The nineteenth century saw the great era of the tall ships, when sailing ship performance reached its peak and designers produced their finest work. This book traces the history of the 'golden age of sail' from the fast Baltimore packets of the earlier part of the century through the years of the glorious clippers which became the undisputed masters of all passenger and cargo ships.
With enthusiasm born of his own first-hand experience of the sea, Philip McCutchan, himself the son of a master in sail, explores the famous ships of this age, how the design of sailing ships evolved, as well as some of the personalities behind them - the naval architects, the discoverers, the seamen and masters of ship-handling, the passengers, and the shipowners who made their fortunes. Above all, he describes the remarkable passages these ships took - the Far East trading routes, the Australian passage, the transatlantic emigrant trade, the round-the-world voyages which meant weathering the Roaring Forties and the notoriously treacherous Cape Horn.
By the time the First World War broke out sail was virtually dead. The steamships, which had threatened sail throughout its days of glory, finally forged ahead as the preferred commercial vessels, winning the best crews and the most profitable runs; and during the 1920's only a handful of windjammers sailed the seas, most of them under Scandinavian ownership. But, particularly after the Second World War, many countries - including England, the United States, Russia, Portugal, Spain, Denmark, Sweden, Norway, Italy, Chile, Argentina, Poland, Germany and Rumania - began to maintain sail-training ships. This revival of interest springs from the knowledge that training under sail instills qualities of confidence, self-reliance and leadership. Surely there can be no greater tribute to the age of tall ships and to the men who sailed them than that we should value their experience so highly today.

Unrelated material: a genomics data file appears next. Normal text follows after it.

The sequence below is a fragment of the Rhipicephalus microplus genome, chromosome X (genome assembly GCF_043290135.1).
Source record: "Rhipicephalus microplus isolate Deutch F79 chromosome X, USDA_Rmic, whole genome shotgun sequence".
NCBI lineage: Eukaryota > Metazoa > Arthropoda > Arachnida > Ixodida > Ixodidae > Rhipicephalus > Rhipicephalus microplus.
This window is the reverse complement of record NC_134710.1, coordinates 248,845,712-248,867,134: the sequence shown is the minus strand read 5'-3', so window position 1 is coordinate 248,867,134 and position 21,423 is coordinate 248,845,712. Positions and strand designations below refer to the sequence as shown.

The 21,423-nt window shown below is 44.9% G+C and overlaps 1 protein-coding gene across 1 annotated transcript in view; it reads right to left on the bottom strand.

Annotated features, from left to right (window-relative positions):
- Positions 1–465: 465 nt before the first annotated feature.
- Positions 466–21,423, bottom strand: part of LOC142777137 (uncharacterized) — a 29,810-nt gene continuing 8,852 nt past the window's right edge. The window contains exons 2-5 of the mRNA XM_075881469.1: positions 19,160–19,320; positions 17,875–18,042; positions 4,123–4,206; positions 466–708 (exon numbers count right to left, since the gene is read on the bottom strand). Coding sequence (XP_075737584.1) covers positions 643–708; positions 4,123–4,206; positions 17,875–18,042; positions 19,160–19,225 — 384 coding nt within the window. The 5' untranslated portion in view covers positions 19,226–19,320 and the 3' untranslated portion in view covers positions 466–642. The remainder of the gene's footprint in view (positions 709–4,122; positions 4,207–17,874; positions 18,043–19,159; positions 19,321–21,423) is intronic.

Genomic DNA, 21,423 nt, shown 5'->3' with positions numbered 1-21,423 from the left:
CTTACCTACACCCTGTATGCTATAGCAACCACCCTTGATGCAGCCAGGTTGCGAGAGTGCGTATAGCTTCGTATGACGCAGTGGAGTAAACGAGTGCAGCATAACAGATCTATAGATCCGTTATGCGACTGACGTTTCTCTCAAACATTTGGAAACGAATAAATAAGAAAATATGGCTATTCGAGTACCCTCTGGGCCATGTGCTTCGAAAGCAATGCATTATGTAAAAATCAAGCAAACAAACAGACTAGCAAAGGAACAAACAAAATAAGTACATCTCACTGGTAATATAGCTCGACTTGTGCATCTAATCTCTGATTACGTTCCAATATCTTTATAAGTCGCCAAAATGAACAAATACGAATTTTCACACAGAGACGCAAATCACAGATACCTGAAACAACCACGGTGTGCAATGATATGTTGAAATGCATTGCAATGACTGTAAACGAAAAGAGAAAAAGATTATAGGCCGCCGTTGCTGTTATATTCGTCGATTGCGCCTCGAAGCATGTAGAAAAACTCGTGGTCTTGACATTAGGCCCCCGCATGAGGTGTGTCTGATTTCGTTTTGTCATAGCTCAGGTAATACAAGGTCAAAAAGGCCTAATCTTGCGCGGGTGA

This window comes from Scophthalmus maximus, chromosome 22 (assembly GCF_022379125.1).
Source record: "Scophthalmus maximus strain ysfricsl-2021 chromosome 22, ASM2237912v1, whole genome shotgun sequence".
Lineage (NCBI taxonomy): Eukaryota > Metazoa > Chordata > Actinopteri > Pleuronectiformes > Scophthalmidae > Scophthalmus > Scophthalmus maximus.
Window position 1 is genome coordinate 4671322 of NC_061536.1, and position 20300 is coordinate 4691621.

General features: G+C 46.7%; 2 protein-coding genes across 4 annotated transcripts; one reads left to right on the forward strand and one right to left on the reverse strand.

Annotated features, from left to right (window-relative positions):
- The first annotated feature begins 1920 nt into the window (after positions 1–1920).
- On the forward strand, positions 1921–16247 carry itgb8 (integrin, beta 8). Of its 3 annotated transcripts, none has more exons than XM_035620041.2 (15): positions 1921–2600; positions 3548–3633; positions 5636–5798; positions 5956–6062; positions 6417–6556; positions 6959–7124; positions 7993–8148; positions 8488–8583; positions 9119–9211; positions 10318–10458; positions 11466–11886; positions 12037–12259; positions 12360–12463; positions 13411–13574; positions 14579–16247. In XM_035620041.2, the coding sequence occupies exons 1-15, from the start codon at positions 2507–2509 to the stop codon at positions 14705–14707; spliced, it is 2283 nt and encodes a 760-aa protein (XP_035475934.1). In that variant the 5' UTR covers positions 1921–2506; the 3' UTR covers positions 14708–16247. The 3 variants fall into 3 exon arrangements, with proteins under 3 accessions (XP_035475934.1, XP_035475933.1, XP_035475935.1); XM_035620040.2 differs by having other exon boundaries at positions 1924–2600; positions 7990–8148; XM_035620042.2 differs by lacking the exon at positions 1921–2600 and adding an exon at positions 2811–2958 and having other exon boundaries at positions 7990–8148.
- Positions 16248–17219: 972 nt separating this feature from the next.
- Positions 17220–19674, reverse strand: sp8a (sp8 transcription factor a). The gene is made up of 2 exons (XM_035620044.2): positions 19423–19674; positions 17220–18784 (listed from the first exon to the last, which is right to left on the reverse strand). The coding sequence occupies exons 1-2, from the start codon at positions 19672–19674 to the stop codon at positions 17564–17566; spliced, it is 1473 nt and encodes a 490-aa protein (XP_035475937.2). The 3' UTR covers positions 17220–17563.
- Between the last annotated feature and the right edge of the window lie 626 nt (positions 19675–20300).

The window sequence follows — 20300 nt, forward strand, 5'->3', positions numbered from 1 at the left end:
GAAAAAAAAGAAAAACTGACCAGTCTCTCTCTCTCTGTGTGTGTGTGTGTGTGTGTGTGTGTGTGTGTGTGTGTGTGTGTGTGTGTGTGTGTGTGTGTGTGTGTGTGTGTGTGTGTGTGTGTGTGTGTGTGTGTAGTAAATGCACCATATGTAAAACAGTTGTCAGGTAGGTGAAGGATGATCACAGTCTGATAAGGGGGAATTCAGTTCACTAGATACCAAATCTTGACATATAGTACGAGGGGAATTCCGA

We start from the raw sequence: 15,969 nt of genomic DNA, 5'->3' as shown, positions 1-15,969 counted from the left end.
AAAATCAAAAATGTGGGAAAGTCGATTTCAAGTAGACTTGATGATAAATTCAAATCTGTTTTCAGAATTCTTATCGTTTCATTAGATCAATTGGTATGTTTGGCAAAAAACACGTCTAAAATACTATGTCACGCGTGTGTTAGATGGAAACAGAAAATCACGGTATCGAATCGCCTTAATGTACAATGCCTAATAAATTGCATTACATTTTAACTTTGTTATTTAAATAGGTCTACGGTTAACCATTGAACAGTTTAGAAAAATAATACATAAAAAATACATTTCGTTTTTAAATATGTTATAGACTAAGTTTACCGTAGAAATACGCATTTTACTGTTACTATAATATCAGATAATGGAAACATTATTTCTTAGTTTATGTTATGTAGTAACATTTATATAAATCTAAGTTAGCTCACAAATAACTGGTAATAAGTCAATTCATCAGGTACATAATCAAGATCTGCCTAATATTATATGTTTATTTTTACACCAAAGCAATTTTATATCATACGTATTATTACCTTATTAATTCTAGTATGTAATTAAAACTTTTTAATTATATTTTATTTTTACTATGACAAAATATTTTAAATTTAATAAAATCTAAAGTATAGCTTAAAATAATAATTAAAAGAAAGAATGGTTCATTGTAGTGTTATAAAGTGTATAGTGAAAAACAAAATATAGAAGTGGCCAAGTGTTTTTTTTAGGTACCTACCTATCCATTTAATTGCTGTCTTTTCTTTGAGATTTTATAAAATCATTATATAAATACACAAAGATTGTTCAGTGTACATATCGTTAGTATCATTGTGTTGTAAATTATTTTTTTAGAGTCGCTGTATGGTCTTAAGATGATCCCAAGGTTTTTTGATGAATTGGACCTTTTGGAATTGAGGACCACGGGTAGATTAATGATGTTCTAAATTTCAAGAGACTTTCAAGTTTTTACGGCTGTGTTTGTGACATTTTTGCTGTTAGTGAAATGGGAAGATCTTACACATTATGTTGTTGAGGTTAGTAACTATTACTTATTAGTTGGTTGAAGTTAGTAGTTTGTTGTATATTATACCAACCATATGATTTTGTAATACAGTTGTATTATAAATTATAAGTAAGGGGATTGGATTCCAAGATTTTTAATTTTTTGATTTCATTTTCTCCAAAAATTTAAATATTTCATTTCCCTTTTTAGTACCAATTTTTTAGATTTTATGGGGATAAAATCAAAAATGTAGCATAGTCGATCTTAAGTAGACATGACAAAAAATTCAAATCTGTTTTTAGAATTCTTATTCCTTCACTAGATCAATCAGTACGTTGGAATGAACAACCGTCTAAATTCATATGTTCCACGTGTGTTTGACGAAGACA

Author: Philip McCutchan
Title: Tall Ships
First Published by: Weidenfeld & Nicolson
Date: 7 October 1976